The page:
Pieropan - 'La Rocca' Soave Classico 2017/18

$58.00
Sale price

Regular price $58.00

"GOLD MEDAL AND TROPHY IWSC LONDON 5 years running. Single vineyard 200- 300 metres above sea level on Monte Rocchetta. After fermentation the wine is racked into large old barrels and left on lees for 12 months. The result is a rich complex Soave, with hints of exotic fruit and nuts on the nose, a soft yet full palate of spice and vanilla."

--------THE PRODUCER--------

Pieropan

Nino Pieropan and his wife Teresita have a commitment to terroir and tradition, and have worked hard with their research on different clones, safeguarding near extinct varieties. In the vineyard (they have 30 ha of vines overall) they practice short pruning, green harvesting and organic manuring in their quest for quality. The wines aren’t showy but display real class and concentration – they are whites that I really enjoy.

 

--------THE GRAPE--------

Garganega

Garganega is a variety of white Italian wine grape widely grown in the Veneto region of North East Italy, particularly in the provinces of Verona and Vicenza. It is Italy's 6th most widely planted white grape.

 

--------THE REGION--------

Veneto

The Veneto wine region is located in the north-east of Italy - protected from the harsh northern European climate by the Alps (Dolomites), the foothills of which form the Veneto's northern boundary. These cooler conditions are well-suited to white varietals like Garganega (the main grape in Soave wines). While the warmer Adriatic coastal plains and river valleys are where the renowned Valpolicella, Bardolino and Amarone DOC reds are produced - and is believed to have cultivated grapes since the Bronze Age.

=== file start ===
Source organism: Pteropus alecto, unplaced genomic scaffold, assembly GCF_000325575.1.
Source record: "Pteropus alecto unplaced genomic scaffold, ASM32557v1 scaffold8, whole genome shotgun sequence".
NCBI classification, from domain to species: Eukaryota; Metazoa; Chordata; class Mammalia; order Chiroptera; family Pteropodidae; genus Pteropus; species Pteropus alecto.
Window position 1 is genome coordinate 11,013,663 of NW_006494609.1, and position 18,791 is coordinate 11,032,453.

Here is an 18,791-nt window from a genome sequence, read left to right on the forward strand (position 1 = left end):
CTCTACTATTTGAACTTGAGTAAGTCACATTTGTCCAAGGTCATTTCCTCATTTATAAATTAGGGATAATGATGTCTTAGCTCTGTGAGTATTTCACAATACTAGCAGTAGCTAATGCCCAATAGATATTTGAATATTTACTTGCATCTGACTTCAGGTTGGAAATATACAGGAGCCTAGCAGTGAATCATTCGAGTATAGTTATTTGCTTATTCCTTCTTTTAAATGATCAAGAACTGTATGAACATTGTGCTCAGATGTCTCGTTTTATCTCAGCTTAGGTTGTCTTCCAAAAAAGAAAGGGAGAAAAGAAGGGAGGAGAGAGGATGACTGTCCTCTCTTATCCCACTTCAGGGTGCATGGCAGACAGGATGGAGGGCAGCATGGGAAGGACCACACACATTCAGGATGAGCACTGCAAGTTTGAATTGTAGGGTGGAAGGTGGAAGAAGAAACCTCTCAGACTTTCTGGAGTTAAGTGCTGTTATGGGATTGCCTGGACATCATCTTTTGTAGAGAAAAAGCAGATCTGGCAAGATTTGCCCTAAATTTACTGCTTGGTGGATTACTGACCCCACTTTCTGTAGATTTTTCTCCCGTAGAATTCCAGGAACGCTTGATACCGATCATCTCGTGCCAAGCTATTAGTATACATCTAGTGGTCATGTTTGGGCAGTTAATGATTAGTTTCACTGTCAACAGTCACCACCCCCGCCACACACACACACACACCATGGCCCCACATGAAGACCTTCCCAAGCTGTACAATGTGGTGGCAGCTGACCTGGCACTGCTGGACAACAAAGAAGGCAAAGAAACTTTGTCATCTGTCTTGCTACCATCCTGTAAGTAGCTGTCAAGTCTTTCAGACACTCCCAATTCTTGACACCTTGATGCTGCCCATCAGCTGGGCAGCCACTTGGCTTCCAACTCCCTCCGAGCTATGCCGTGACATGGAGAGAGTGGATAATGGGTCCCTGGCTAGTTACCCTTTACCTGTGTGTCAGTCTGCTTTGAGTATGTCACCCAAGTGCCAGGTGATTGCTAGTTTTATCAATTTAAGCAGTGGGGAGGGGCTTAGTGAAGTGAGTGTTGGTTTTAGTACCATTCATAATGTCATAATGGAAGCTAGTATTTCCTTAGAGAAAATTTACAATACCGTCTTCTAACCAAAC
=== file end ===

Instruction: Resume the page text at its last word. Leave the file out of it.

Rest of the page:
Veneto's grape growers are among the most modernised in Italy - and one of the foremost wine producing regions, both for quality and quantity. While most of the 'classic' wines from this area are based on native varietals like Glera (formerly known as Prosecco) and Verduzzo. High demand for Veneto wines in international markets has encouraged the region to experiment with Cabernet Sauvignon, Merlot, Chardonnay and Pinot varietals.

Veneto has over 90,000 hectares of vineyards, of which 35,400 are acclaimed DOC, making it the biggest DOC producer in Italy. A highly productive Italian region known for producing more white than red wines, with white wine accounting for 75% of the DOC production in Veneto. The climate changes significantly - with continental aspects on the plains, and mild conditions along the Adriatic coast, around Lake Garda and in the hill areas.

The best place to start when you are pairing food and wine is to think about the structural elements of both the food and wines. These elements are: sweetness, acidity, bitterness, umami, chilli heat and fat.

We have listed these elements in foods and how you can add wines with similar or contrasting elements to help create harmony in your matches.

Sweetness 

Sweet foods can overpower dry wines, white or red, making them appear acidic, neutral or bitter. In order to reduce this effect you should pair sweet foods with sweet wines. 

Acidity

Acidic foods, like fresh citrus, tomatoes or salads laden with vinaigrettes, will overpower the acidity in a wine making them appear flabby or less acidic than they were. In order to reduce this effect you should pair acidic foods with wines that have a higher acidity such as Champagne, Riesling or Sauvignon Blanc.

Acidity is a key element in creating balance in a dish or a food-and-wine match. If the foods are going to reduce the acidity in the wines then you need to add your own bit of acidity by bringing a more acidic wine to the table. It is the same principle behind adding lemon juice to seafood dishes, as seafood tends to have quite low natural acidity.

Bitterness